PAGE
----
During this time the weather was quite hot and we were happy always to have electricity so that we could run the air conditioner. We tried one night to stay at a Corps of Engineers campground on the Missouri River in order to do an "auto-loop" in a refuge the next day. At 8:30 when the temp was still 90 degrees, we gave up and drove to the nearest commercial RV park and electricity! After stops in Great Falls for errands and Freezeout Lake to look for birds, we finally were back on course to Glacier NP. We spent our first four nights there camped at Two Medicine campground. The park personnel say this is the least visited area of the park, but the campground still filled up. It's a great area with lakes, mountains, and water falls--lots of great hikes. We went to a program in the amphitheater called "Conversation with an Old Goat." The talk was given by a long-time seasonal ranger dressed as a mountain goat who discussed the life and times of the goat. He was quite funny and it made for a very interesting talk--one of the best of the many we have attended. We had been at one in Devil's Tower about the mammals of the area, which had been quite dry.

Two Medicine Lake

Logan Pass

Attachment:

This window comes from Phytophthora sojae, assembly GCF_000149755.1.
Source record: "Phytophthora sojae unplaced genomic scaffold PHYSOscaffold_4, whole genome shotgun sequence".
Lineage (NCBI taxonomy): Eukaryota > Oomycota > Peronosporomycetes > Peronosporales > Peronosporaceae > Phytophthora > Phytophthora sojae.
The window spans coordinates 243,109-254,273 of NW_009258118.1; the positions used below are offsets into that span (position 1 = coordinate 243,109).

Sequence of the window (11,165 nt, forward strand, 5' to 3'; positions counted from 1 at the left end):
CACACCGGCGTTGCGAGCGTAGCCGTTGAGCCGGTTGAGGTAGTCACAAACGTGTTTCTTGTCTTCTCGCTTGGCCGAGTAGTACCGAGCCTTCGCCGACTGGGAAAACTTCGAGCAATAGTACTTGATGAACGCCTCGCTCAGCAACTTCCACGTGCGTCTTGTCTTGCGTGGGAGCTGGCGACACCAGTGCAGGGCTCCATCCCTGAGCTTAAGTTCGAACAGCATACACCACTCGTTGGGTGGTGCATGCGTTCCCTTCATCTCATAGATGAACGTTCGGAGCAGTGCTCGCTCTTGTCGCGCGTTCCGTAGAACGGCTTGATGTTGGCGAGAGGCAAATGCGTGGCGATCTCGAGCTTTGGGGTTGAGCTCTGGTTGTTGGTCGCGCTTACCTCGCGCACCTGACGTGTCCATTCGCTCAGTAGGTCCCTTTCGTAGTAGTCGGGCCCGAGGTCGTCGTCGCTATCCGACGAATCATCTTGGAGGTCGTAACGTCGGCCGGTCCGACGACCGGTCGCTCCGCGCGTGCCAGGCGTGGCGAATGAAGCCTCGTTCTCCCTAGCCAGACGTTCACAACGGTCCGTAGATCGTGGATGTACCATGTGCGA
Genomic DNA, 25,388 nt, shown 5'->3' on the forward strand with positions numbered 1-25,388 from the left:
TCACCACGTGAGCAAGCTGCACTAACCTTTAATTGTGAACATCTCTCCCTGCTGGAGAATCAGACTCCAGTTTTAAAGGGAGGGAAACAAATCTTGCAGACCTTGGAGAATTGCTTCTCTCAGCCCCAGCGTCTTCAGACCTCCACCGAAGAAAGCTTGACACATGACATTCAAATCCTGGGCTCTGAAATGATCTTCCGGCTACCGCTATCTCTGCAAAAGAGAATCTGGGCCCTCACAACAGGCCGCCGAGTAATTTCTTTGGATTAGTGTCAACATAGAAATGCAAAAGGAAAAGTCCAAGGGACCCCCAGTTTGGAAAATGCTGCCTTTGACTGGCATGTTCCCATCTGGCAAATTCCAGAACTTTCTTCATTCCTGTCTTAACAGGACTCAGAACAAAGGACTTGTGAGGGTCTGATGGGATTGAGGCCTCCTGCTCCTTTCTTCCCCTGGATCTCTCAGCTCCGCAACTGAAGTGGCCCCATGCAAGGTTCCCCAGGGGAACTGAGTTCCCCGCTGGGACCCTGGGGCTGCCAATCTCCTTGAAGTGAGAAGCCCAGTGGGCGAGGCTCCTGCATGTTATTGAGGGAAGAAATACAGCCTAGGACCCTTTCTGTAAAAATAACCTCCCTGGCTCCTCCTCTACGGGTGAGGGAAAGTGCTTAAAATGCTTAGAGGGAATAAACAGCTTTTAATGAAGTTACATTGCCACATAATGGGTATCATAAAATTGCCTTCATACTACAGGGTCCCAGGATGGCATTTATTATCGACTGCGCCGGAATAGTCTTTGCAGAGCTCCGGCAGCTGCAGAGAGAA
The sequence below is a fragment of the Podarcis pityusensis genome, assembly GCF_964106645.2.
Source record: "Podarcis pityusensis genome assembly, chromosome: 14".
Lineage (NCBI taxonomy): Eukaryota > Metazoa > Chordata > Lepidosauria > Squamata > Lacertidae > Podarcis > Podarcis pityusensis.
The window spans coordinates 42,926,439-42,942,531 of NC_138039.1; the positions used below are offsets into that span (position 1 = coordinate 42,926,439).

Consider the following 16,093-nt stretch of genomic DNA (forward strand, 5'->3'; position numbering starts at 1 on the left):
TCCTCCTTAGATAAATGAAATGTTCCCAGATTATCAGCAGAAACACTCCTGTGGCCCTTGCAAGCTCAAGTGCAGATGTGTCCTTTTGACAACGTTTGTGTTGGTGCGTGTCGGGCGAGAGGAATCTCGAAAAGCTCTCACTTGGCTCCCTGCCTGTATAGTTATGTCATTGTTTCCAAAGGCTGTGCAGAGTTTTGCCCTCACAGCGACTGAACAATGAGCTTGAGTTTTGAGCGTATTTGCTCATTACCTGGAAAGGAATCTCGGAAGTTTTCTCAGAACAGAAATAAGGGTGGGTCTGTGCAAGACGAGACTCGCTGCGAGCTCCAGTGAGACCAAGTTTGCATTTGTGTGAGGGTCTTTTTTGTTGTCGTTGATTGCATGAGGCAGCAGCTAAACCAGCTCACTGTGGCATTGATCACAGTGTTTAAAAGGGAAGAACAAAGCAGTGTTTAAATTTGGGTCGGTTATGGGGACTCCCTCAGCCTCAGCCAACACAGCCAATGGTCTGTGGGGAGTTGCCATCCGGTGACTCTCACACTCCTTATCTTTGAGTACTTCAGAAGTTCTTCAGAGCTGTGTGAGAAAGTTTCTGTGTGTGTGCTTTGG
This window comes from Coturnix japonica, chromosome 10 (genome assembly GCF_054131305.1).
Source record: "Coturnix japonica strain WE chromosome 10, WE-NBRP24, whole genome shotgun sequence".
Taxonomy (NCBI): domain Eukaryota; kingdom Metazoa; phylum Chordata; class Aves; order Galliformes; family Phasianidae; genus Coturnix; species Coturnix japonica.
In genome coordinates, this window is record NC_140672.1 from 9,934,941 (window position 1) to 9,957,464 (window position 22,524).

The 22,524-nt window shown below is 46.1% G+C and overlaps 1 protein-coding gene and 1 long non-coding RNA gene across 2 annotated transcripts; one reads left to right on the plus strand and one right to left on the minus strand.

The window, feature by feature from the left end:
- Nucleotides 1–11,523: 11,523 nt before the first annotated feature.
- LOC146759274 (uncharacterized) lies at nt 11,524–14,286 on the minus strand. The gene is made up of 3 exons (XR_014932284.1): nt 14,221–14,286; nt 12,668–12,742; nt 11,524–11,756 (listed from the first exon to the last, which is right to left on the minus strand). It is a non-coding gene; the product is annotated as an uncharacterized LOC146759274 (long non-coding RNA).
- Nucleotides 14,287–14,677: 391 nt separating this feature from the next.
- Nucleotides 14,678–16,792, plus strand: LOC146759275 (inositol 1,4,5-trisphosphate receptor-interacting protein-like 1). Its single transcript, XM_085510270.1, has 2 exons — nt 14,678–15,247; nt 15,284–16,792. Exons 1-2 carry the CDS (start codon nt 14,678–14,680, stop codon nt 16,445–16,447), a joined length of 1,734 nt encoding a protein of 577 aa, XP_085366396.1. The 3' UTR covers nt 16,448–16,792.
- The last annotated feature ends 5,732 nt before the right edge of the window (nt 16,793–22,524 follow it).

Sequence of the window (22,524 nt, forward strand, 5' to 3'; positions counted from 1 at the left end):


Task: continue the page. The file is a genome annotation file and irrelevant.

We then spent several days at Rising Sun campground on the Going-to-the-Sun Road. We made a couple of trips up this road on the motorcycle, one over the pass to the west side. While at Logan Pass, we decided to start the hike on the Highline Trail (12 miles or more) and turn around and come back when we got tired. Fairly quickly we came to a point where the trail (varying from three to four feet wide) had a vertical cliff on one side and a drop off on the other. There was a cable along the cliff for the faint of heart to hang onto, and I held on the whole way! When the cliff gave way to a sloping mountainside and the cable was no longer present, I began experiencing vertigo and declared it was time to turn around and go back. I was glad to have the cable to hang onto again. There were at least a hundred other people on this trail, many with children, but I could not convince myself it was safe. Going back meant having to find a way to pass the people starting out--not fun for me, but I think Riley enjoyed it. We saw a very cute baby ground squirrel that seemed not to be afraid of people until Riley tried to photograph it, whereupon it quickly ran under a rock.